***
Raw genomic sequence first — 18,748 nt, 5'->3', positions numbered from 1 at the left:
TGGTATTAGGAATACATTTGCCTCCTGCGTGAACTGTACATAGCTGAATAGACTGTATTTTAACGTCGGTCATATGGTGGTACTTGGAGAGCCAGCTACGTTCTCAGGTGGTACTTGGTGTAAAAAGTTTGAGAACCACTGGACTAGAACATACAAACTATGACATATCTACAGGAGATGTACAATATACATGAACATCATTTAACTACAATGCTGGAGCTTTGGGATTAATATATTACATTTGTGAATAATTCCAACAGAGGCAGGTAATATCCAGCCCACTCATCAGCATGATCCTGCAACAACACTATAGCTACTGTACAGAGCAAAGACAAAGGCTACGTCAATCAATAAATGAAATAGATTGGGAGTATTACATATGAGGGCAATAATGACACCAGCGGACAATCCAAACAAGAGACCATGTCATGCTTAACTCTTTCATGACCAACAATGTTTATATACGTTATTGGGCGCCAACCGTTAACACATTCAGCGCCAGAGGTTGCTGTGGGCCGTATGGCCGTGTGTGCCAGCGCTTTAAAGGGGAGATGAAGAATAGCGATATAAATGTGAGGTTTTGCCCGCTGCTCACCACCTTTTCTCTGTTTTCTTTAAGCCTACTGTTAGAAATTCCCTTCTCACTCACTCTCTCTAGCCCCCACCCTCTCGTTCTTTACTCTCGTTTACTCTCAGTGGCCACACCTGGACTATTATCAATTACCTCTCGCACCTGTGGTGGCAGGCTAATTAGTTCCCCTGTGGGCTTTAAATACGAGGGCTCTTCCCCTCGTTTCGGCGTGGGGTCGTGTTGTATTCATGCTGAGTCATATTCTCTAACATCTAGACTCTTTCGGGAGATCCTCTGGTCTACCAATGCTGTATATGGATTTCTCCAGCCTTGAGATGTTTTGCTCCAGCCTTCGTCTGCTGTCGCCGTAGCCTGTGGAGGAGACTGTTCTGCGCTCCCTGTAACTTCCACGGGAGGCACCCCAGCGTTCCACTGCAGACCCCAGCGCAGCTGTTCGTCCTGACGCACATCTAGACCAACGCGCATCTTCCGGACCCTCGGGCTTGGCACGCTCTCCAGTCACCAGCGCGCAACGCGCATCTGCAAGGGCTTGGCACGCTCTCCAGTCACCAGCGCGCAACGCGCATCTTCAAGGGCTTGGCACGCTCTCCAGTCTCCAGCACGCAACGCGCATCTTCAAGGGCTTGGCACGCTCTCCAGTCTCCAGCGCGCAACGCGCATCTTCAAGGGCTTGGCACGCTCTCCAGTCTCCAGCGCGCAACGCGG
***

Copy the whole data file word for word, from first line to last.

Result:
Raw genomic sequence first — 18,748 nt, 5'->3', positions numbered from 1 at the left:
TGGTATTAGGAATACATTTGCCTCCTGCGTGAACTGTACATAGCTGAATAGACTGTATTTTAACGTCGGTCATATGGTGGTACTTGGAGAGCCAGCTACGTTCTCAGGTGGTACTTGGTGTAAAAAGTTTGAGAACCACTGGACTAGAACATACAAACTATGACATATCTACAGGAGATGTACAATATACATGAACATCATTTAACTACAATGCTGGAGCTTTGGGATTAATATATTACATTTGTGAATAATTCCAACAGAGGCAGGTAATATCCAGCCCACTCATCAGCATGATCCTGCAACAACACTATAGCTACTGTACAGAGCAAAGACAAAGGCTACGTCAATCAATAAATGAAATAGATTGGGAGTATTACATATGAGGGCAATAATGACACCAGCGGACAATCCAAACAAGAGACCATGTCATGCTTAACTCTTTCATGACCAACAATGTTTATATACGTTATTGGGCGCCAACCGTTAACACATTCAGCGCCAGAGGTTGCTGTGGGCCGTATGGCCGTGTGTGCCAGCGCTTTAAAGGGGAGATGAAGAATAGCGATATAAATGTGAGGTTTTGCCCGCTGCTCACCACCTTTTCTCTGTTTTCTTTAAGCCTACTGTTAGAAATTCCCTTCTCACTCACTCTCTCTAGCCCCCACCCTCTCGTTCTTTACTCTCGTTTACTCTCAGTGGCCACACCTGGACTATTATCAATTACCTCTCGCACCTGTGGTGGCAGGCTAATTAGTTCCCCTGTGGGCTTTAAATACGAGGGCTCTTCCCCTCGTTTCGGCGTGGGGTCGTGTTGTATTCATGCTGAGTCATATTCTCTAACATCTAGACTCTTTCGGGAGATCCTCTGGTCTACCAATGCTGTATATGGATTTCTCCAGCCTTGAGATGTTTTGCTCCAGCCTTCGTCTGCTGTCGCCGTAGCCTGTGGAGGAGACTGTTCTGCGCTCCCTGTAACTTCCACGGGAGGCACCCCAGCGTTCCACTGCAGACCCCAGCGCAGCTGTTCGTCCTGACGCACATCTAGACCAACGCGCATCTTCCGGACCCTCGGGCTTGGCACGCTCTCCAGTCACCAGCGCGCAACGCGCATCTGCAAGGGCTTGGCACGCTCTCCAGTCACCAGCGCGCAACGCGCATCTTCAAGGGCTTGGCACGCTCTCCAGTCTCCAGCACGCAACGCGCATCTTCAAGGGCTTGGCACGCTCTCCAGTCTCCAGCGCGCAACGCGCATCTTCAAGGGCTTGGCACGCTCTCCAGTCTCCAGCGCGCAACGCGG